New seminconductor materials are required in many areas within renewable energy and energy saving as well as in electronics. One group of materials has so far avoided attention as potential semiconductors: high entropy alloys (HEA). They typically consist of at least five different metallic elements in approximately equimolar amounts and adopt simple crystal structures. HEA can exhibit unusual and promising properties for many applications, but up to now the main emphasis has been to use them as structural materials due to their strength, corrosion resistance and/or stability. The main idea of the present project is to initiate a systematic search for properties that are relevant for semiconductor-based technologies within the space of hypothetical HEA compositions. This space is enormous: not only is the number of combinatorial possibilities huge, but the freedom to vary the amount of each element around the equimolar quantity (e.g. 20% for five elements) explodes the number of potential compositions. This calls for a systematic, high-throughput approach where the properties of a large number of compositions can be investigated simultaneously. The HEATER project will do this both experimentally and theoretically. Multi-source magnetron sputtering will generate graded films with thousands of compositions represented in a single disk. A range of high-throughput characterization techniques will be used to map out several properties for composition ranges. Simultaneously, electronic scale modelling will be used to complement the experimental work using a host of state-of-the-art techniques. The optimization will be taken further with a machine learning concept, where intelligent data analysis is used to parameterize models that can predict compositions completely different from the usual suspects. If successful, this project will give a tremendous contribution to materials technology as well as to fundamental materials science.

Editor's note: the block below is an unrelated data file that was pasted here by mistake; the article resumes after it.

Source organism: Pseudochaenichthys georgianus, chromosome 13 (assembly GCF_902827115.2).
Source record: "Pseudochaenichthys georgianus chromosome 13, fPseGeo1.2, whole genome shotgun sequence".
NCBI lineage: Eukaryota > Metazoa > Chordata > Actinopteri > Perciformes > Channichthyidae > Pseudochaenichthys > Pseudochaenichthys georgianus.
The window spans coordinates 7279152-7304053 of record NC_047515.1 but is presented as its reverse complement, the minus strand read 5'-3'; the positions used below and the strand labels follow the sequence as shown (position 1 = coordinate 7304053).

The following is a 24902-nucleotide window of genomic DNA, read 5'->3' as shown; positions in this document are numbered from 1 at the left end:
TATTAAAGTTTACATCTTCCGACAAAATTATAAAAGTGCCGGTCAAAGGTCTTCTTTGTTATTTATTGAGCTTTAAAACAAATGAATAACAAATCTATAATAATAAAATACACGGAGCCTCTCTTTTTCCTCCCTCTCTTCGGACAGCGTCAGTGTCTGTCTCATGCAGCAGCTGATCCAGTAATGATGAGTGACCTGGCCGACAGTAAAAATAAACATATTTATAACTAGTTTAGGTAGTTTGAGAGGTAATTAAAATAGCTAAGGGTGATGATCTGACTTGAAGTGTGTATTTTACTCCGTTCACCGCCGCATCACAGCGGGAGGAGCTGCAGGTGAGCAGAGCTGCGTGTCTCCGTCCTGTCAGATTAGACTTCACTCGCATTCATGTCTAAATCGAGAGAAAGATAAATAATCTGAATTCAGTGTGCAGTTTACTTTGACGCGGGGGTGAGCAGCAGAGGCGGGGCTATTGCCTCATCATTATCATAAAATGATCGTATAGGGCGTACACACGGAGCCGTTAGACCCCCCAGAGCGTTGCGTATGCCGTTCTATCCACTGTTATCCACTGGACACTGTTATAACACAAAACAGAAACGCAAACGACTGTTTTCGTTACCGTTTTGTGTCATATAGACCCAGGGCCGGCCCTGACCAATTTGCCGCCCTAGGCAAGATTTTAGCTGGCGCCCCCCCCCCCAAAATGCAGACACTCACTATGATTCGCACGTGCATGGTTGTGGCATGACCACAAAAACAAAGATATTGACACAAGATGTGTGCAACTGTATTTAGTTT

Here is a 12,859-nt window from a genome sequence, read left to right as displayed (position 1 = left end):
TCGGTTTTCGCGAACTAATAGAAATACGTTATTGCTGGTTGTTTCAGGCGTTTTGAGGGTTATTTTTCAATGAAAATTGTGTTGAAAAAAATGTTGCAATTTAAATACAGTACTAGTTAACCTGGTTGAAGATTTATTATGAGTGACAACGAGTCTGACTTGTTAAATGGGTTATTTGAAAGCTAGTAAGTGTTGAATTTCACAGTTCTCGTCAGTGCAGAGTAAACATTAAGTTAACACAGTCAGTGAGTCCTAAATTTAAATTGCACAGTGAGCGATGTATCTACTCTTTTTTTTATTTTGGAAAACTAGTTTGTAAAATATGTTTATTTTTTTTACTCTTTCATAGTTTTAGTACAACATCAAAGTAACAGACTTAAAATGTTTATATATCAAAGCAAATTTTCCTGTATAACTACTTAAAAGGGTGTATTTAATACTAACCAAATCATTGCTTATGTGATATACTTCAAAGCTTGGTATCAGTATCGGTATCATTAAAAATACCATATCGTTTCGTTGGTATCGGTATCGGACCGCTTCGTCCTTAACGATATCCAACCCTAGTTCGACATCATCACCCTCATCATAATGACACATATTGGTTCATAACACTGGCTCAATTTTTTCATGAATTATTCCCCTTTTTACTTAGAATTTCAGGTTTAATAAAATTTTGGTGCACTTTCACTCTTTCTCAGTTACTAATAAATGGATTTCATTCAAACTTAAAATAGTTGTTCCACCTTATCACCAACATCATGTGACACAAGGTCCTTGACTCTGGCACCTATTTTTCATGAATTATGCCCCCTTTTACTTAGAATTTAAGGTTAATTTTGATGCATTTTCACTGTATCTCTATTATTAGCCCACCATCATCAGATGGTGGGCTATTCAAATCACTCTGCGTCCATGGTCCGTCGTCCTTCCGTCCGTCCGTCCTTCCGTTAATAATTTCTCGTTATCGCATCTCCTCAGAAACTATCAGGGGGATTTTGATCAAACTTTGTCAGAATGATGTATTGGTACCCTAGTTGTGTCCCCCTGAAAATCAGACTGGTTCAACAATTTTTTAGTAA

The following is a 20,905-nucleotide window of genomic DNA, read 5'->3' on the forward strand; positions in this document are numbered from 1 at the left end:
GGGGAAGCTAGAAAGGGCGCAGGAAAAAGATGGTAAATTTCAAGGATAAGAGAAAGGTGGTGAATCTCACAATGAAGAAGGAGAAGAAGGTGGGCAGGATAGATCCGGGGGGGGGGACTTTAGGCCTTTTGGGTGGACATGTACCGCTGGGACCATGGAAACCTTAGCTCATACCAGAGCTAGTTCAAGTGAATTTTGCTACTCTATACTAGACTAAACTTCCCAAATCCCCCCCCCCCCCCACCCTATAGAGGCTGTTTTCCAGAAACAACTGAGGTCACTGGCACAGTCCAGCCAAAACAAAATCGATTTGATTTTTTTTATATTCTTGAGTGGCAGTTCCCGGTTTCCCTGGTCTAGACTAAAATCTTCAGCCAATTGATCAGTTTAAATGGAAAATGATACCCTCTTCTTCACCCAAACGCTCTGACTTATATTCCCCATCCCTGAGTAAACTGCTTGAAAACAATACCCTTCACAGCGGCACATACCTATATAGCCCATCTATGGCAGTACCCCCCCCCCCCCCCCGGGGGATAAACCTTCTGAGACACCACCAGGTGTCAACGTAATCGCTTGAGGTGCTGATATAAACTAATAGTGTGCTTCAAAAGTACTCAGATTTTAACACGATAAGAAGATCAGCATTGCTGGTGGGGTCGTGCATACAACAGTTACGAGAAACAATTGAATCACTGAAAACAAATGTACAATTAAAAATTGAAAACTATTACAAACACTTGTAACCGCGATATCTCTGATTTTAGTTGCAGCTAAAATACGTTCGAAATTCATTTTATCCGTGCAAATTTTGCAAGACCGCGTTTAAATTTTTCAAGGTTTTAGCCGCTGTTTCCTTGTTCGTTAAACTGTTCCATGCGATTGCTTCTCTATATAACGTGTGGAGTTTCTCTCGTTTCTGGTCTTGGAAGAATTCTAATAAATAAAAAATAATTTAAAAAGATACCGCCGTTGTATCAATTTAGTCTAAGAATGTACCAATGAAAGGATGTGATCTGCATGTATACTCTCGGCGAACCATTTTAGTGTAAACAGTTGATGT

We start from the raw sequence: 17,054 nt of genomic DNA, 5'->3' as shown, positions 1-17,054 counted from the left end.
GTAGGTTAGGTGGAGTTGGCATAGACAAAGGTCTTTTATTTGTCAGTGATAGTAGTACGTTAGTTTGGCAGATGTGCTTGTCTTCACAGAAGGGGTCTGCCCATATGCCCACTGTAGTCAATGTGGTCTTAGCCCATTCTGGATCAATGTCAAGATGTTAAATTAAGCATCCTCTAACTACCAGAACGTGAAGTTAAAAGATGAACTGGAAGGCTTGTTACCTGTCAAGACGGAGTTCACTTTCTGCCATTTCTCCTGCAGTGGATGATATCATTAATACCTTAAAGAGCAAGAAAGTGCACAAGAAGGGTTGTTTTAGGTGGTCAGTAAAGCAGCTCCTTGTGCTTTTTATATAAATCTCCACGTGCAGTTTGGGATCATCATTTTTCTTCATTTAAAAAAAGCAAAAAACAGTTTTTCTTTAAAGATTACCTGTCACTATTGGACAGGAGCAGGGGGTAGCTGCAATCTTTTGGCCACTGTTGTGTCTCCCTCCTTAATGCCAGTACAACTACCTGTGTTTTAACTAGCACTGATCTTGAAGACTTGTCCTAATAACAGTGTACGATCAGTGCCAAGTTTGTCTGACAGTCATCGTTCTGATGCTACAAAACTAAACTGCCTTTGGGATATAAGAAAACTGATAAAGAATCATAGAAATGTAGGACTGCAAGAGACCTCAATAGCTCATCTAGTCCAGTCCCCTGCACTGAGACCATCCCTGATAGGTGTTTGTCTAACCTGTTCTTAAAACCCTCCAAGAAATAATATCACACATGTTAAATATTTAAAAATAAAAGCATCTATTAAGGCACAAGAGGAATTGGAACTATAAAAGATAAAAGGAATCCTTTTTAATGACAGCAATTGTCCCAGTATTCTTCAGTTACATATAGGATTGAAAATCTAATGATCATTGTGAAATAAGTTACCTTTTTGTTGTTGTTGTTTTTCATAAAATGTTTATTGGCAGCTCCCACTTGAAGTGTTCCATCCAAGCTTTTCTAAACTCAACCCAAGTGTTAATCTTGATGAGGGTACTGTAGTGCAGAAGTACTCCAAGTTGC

Project leader: Patricia Almeida Carvalho
Category: Teknisk-industrielle institutter
Institution: INSTITUTT FOR MATERIALER OG KJEMI I OSLO